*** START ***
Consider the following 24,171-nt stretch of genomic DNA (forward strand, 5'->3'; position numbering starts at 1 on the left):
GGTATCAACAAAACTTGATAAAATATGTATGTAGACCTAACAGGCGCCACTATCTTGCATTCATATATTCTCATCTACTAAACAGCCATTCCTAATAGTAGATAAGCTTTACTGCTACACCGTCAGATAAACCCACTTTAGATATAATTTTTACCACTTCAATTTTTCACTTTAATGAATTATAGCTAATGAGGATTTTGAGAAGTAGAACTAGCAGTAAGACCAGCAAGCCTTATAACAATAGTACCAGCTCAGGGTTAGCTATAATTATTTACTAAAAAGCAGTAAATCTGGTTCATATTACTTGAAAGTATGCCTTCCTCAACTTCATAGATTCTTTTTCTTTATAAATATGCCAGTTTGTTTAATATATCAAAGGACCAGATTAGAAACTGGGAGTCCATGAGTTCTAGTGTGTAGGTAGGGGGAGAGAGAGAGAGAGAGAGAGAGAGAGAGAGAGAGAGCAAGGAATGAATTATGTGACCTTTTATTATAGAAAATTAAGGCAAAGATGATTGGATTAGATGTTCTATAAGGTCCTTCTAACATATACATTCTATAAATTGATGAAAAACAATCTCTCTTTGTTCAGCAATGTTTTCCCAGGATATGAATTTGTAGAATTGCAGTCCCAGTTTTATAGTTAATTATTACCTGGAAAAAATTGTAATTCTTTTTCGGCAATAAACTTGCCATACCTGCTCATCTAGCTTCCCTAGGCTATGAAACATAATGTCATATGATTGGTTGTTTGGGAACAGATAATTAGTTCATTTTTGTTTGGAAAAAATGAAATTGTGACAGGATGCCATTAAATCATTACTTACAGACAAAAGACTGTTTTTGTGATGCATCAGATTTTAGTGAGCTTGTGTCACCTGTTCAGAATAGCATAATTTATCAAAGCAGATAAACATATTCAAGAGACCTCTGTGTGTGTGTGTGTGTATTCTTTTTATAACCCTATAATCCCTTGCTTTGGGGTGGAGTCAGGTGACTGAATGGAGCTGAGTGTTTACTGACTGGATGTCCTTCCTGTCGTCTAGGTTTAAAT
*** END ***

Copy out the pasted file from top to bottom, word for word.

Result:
Consider the following 24,171-nt stretch of genomic DNA (forward strand, 5'->3'; position numbering starts at 1 on the left):
GGTATCAACAAAACTTGATAAAATATGTATGTAGACCTAACAGGCGCCACTATCTTGCATTCATATATTCTCATCTACTAAACAGCCATTCCTAATAGTAGATAAGCTTTACTGCTACACCGTCAGATAAACCCACTTTAGATATAATTTTTACCACTTCAATTTTTCACTTTAATGAATTATAGCTAATGAGGATTTTGAGAAGTAGAACTAGCAGTAAGACCAGCAAGCCTTATAACAATAGTACCAGCTCAGGGTTAGCTATAATTATTTACTAAAAAGCAGTAAATCTGGTTCATATTACTTGAAAGTATGCCTTCCTCAACTTCATAGATTCTTTTTCTTTATAAATATGCCAGTTTGTTTAATATATCAAAGGACCAGATTAGAAACTGGGAGTCCATGAGTTCTAGTGTGTAGGTAGGGGGAGAGAGAGAGAGAGAGAGAGAGAGAGAGAGAGAGAGCAAGGAATGAATTATGTGACCTTTTATTATAGAAAATTAAGGCAAAGATGATTGGATTAGATGTTCTATAAGGTCCTTCTAACATATACATTCTATAAATTGATGAAAAACAATCTCTCTTTGTTCAGCAATGTTTTCCCAGGATATGAATTTGTAGAATTGCAGTCCCAGTTTTATAGTTAATTATTACCTGGAAAAAATTGTAATTCTTTTTCGGCAATAAACTTGCCATACCTGCTCATCTAGCTTCCCTAGGCTATGAAACATAATGTCATATGATTGGTTGTTTGGGAACAGATAATTAGTTCATTTTTGTTTGGAAAAAATGAAATTGTGACAGGATGCCATTAAATCATTACTTACAGACAAAAGACTGTTTTTGTGATGCATCAGATTTTAGTGAGCTTGTGTCACCTGTTCAGAATAGCATAATTTATCAAAGCAGATAAACATATTCAAGAGACCTCTGTGTGTGTGTGTGTGTATTCTTTTTATAACCCTATAATCCCTTGCTTTGGGGTGGAGTCAGGTGACTGAATGGAGCTGAGTGTTTACTGACTGGATGTCCTTCCTGTCGTCTAGGTTTAAAT